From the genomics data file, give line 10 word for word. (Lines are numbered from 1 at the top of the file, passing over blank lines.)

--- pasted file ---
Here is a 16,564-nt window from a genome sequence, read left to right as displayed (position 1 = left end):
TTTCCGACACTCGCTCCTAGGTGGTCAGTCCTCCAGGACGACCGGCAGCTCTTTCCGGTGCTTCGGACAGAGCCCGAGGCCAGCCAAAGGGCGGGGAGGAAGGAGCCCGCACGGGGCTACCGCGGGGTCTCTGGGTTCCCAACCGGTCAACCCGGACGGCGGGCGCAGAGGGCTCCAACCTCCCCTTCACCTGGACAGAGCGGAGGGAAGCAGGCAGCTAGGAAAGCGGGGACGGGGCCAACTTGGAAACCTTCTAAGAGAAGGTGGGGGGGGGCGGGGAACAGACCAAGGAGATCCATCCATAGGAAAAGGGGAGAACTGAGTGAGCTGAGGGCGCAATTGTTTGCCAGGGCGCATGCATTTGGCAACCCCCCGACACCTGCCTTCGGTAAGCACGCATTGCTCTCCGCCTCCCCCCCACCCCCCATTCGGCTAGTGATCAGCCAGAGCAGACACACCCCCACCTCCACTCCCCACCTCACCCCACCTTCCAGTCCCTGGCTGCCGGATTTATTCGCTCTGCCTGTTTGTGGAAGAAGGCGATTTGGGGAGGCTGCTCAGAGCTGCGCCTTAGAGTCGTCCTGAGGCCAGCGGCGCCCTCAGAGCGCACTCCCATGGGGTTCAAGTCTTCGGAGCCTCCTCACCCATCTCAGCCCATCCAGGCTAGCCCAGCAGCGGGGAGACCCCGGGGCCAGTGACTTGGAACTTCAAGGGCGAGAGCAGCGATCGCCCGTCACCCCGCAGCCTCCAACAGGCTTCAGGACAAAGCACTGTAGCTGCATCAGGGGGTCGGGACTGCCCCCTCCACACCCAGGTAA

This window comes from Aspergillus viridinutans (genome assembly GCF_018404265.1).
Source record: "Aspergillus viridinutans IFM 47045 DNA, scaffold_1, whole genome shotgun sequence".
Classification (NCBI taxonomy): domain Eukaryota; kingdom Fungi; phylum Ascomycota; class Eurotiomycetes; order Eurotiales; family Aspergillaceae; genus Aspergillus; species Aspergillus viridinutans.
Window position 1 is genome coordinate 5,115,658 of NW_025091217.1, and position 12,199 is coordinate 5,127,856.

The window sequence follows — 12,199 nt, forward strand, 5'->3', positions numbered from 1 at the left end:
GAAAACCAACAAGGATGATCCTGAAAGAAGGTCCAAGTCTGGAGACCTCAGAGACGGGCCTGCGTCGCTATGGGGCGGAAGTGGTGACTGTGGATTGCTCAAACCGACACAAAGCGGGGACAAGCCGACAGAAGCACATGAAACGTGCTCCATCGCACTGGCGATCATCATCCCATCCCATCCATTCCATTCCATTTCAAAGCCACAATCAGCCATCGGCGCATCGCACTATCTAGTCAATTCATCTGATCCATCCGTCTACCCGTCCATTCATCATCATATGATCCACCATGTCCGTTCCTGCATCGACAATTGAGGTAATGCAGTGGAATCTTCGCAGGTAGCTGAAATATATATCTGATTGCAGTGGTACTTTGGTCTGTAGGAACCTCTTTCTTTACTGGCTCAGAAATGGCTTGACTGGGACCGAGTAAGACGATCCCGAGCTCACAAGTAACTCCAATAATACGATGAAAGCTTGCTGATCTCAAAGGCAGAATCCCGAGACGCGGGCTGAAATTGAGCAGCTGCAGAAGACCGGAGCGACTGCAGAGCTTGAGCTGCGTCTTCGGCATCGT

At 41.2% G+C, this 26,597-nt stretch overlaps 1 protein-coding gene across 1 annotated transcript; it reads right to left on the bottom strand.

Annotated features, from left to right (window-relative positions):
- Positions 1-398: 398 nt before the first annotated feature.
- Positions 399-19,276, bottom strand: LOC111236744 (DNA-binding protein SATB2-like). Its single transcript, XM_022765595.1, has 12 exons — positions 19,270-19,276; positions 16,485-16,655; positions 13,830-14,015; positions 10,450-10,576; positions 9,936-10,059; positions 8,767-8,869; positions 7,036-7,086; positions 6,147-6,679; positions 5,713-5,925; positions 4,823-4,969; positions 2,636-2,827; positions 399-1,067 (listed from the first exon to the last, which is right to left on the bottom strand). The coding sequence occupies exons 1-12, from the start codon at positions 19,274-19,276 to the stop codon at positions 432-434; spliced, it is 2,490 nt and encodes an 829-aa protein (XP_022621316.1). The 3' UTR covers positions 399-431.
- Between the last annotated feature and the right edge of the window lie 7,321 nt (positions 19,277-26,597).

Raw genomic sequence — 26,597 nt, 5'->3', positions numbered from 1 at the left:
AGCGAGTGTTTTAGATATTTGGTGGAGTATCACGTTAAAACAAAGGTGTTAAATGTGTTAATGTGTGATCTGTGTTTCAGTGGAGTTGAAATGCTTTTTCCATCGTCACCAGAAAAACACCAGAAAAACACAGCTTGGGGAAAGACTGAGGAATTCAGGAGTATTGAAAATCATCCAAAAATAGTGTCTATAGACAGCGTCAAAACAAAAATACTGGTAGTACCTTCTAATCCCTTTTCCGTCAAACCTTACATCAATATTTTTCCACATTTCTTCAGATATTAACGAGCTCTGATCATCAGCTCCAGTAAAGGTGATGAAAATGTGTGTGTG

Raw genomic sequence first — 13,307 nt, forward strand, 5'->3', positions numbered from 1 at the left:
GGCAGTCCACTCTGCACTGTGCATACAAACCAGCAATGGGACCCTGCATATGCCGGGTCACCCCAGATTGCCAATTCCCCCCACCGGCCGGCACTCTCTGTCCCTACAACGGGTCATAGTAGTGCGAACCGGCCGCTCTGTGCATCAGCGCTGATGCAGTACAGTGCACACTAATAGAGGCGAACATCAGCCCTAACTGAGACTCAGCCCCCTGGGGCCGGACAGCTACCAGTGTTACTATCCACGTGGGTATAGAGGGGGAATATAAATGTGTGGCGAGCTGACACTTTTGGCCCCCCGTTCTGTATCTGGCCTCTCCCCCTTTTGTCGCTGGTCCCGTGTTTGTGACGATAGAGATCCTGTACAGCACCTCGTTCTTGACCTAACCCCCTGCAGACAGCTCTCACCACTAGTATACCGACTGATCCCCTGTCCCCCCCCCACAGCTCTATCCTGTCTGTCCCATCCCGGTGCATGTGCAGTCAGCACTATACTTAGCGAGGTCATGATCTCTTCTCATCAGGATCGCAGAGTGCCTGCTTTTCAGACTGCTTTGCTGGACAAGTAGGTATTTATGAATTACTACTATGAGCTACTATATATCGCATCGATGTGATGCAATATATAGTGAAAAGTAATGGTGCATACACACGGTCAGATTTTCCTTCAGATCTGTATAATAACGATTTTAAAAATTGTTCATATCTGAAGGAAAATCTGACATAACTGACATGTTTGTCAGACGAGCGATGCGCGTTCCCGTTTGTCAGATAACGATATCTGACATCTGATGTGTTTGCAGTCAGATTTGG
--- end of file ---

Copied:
Annotated features, from left to right (window-relative positions):